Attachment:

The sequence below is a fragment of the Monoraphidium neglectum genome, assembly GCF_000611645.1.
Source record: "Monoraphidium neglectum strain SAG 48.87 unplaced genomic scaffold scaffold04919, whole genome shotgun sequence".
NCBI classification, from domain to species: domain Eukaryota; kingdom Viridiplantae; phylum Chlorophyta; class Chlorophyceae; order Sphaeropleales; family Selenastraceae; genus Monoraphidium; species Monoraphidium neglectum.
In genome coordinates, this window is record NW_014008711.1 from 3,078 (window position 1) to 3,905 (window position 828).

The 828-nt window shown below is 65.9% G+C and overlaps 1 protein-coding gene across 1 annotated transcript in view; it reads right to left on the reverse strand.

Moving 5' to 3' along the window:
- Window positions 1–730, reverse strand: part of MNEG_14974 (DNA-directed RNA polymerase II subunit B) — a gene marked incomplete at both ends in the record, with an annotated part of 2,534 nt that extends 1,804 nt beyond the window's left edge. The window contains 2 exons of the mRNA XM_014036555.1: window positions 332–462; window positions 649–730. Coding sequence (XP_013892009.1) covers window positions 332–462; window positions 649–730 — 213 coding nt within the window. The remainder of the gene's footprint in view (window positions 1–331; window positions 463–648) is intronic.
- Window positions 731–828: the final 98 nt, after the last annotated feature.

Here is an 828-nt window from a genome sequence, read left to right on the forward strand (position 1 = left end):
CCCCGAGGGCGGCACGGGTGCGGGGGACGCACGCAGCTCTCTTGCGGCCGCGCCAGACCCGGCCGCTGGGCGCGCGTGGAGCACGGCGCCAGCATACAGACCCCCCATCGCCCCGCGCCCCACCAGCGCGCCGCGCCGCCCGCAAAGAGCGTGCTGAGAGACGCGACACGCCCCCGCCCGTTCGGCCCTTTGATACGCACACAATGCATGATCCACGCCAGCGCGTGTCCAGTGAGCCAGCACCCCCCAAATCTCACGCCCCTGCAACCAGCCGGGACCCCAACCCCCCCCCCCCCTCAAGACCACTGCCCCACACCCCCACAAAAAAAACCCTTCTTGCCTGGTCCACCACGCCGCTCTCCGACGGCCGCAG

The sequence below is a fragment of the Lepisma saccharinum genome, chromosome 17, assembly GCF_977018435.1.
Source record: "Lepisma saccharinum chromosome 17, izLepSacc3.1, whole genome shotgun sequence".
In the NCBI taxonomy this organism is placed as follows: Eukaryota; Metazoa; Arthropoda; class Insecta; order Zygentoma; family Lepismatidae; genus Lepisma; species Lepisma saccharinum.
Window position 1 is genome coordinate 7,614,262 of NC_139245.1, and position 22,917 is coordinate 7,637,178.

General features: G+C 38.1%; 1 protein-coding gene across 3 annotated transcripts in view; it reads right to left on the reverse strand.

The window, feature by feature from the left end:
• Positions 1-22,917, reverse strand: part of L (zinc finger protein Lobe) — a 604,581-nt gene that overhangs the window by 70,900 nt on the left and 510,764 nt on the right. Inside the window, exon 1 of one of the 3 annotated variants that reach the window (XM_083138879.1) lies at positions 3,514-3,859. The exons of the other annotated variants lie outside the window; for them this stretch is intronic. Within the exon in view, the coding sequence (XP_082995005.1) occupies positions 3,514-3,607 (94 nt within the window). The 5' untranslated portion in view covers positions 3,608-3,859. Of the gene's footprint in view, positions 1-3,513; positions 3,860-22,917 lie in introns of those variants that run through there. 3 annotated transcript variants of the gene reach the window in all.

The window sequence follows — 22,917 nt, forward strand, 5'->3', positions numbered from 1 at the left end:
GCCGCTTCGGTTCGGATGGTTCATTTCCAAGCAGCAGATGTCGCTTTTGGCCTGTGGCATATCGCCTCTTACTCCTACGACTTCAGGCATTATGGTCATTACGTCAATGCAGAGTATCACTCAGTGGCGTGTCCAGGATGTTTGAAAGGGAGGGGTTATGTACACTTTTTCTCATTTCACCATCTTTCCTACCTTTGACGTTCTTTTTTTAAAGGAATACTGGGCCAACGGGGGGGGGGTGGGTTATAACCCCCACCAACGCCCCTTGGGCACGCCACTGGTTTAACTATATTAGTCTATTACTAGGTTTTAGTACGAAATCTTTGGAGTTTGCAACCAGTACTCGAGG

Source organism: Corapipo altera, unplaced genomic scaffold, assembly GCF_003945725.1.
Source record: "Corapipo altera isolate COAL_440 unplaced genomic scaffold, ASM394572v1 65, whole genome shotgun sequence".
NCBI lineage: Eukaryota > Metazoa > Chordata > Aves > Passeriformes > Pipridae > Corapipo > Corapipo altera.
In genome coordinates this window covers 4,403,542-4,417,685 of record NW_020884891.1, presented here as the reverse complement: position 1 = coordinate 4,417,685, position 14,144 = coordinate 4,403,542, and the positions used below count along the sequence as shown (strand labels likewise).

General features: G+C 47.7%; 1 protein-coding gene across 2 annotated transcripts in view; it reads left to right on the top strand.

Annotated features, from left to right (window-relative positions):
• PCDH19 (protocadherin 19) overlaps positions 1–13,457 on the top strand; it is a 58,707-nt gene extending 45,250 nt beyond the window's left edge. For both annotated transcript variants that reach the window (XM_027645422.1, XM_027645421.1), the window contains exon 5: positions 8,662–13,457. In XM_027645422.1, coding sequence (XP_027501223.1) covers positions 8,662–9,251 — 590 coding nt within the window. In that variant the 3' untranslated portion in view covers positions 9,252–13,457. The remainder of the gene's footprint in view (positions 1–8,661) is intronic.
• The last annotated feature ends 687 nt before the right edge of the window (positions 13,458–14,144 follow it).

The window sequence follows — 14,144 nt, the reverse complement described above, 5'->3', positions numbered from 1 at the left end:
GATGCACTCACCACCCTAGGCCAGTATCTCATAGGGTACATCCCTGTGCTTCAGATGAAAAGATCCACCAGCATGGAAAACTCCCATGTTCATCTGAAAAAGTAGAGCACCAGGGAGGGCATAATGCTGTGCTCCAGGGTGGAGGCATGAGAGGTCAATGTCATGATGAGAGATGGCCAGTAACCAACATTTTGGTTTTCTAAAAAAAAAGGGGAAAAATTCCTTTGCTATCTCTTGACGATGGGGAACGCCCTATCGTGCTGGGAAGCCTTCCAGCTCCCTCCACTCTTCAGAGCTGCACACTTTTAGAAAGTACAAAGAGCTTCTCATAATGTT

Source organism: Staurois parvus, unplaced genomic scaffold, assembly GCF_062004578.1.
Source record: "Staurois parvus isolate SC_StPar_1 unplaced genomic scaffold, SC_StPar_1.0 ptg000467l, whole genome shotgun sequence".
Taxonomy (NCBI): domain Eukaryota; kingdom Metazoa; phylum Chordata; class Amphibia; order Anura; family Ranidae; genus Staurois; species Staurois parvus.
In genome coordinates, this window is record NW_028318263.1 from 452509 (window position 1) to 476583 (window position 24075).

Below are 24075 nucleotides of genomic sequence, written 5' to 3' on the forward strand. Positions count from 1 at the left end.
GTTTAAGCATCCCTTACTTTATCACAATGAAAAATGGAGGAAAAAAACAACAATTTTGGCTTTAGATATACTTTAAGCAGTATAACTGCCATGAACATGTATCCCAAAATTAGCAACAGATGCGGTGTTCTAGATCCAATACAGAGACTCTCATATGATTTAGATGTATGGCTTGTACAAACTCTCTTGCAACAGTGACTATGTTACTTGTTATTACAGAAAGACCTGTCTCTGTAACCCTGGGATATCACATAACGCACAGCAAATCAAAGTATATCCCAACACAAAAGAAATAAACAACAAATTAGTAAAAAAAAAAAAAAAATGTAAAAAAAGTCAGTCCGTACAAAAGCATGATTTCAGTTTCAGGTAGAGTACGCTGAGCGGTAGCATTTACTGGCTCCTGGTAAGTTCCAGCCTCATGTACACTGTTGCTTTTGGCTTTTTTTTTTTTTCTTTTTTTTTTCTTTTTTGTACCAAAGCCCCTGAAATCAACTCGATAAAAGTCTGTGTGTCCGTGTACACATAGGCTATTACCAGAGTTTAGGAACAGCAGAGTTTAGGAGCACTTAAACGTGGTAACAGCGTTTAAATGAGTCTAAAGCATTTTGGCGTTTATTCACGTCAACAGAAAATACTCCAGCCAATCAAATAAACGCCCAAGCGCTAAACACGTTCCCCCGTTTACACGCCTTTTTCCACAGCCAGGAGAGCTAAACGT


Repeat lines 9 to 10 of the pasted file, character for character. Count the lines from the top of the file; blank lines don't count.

Here is an 828-nt window from a genome sequence, read left to right on the forward strand (position 1 = left end):
CCCCGAGGGCGGCACGGGTGCGGGGGACGCACGCAGCTCTCTTGCGGCCGCGCCAGACCCGGCCGCTGGGCGCGCGTGGAGCACGGCGCCAGCATACAGACCCCCCATCGCCCCGCGCCCCACCAGCGCGCCGCGCCGCCCGCAAAGAGCGTGCTGAGAGACGCGACACGCCCCCGCCCGTTCGGCCCTTTGATACGCACACAATGCATGATCCACGCCAGCGCGTGTCCAGTGAGCCAGCACCCCCCAAATCTCACGCCCCTGCAACCAGCCGGGACCCCAACCCCCCCCCCCCCTCAAGACCACTGCCCCACACCCCCACAAAAAAAACCCTTCTTGCCTGGTCCACCACGCCGCTCTCCGACGGCCGCAG